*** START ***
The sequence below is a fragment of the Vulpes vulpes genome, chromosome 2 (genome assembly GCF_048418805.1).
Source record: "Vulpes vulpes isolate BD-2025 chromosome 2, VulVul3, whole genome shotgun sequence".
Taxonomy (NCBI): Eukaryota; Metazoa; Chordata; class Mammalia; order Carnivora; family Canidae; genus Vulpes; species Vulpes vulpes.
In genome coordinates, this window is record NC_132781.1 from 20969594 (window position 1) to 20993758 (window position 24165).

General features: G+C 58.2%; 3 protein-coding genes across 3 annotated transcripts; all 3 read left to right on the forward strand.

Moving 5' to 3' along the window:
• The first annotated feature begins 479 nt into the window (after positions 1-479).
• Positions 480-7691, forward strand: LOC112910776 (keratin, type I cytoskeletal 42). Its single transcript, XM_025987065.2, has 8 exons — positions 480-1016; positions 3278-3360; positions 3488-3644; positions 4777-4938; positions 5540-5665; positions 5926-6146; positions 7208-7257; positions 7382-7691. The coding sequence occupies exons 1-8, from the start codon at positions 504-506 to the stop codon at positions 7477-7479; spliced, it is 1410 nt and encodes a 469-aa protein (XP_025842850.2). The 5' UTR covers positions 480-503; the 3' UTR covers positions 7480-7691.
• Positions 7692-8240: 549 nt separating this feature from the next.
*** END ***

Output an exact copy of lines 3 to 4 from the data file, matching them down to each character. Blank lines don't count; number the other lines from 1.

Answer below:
Taxonomy (NCBI): Eukaryota; Metazoa; Chordata; class Mammalia; order Carnivora; family Canidae; genus Vulpes; species Vulpes vulpes.
In genome coordinates, this window is record NC_132781.1 from 20969594 (window position 1) to 20993758 (window position 24165).